Learning Family

When I first started this blog about a year ago, one of my main goals was to share stories. By nature, I tend to intellectualise a bit and default to sharing ideas rather than stories, but I’m becoming more and more convinced that there’s a deeper kind of learning that happens through embodied experiences and stories. Some learning is more caught than taught: especially the kind of learning that involves character growth and worldview shifts. So I wanted to share with you a story of how my church family taught me about family.

The Myth of a Model Minority

I’ve been doing a lot of thinking lately about the power of narrative and the way sharing stories reveals our values. Telling stories helps people understand how we experience the world, and they help us imagine what our world could—or should—look like. If you read my blog, it's no surprise to you that I think this. But lately I’ve been thinking particularly about the insidious potential for weaponising narratives: the potential for telling stories in a way that seeks to control or subvert someone else’s experience of the world. Perhaps the most subtle but powerful  form of this is when people take stories that were originally told with innocence, good intent, and truth, and then weaponise those stories to control others.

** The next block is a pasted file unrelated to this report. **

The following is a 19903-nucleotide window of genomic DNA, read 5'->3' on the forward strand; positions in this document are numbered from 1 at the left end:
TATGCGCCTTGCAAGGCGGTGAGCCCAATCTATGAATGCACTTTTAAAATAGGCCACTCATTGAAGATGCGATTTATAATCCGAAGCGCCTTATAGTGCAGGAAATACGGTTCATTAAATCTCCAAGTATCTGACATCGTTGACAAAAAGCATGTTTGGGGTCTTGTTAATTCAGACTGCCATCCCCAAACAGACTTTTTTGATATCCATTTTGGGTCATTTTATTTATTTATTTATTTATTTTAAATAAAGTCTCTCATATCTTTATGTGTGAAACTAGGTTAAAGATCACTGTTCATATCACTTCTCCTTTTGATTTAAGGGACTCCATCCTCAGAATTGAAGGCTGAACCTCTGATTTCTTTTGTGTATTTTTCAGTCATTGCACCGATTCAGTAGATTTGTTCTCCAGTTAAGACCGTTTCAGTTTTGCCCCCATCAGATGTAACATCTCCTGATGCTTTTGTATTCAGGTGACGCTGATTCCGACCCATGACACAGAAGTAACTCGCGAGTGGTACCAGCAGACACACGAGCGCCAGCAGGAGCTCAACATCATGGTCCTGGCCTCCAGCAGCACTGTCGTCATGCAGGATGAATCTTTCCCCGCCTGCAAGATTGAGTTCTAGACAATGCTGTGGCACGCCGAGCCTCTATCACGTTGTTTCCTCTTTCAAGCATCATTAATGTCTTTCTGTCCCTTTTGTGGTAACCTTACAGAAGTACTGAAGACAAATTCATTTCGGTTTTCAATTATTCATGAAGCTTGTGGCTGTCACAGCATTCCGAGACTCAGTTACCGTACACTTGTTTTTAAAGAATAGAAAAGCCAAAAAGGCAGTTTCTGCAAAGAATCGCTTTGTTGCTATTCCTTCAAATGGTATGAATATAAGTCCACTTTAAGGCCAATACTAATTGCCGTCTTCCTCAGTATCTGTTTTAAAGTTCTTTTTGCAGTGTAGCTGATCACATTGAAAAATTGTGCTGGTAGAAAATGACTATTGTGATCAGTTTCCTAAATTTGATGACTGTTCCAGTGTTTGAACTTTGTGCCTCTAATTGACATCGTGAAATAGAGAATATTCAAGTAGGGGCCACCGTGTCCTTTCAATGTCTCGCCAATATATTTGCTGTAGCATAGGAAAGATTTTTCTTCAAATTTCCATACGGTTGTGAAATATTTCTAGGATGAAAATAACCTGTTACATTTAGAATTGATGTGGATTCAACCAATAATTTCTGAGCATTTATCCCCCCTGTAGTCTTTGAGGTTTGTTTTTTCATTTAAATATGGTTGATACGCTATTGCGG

Book Review: A War of Loves

“To survive, you must tell stories.” - Umberto Eco. I love reading. Books have been a safe haven where I can explore bold stories from the comfort of my bedroom. Long before I felt safe enough to start speaking openly about my sexuality with people, I was devouring books that introduced me to stories of other people like me.

Role Models

Role models are so important to me. It’s a powerful thing when you finally find someone who has walked down this path ahead of you, then circled back to walk shoulder-to-shoulder with you, like a kind of tour guide through this confusing and scary world. It’s even more than that for me, though.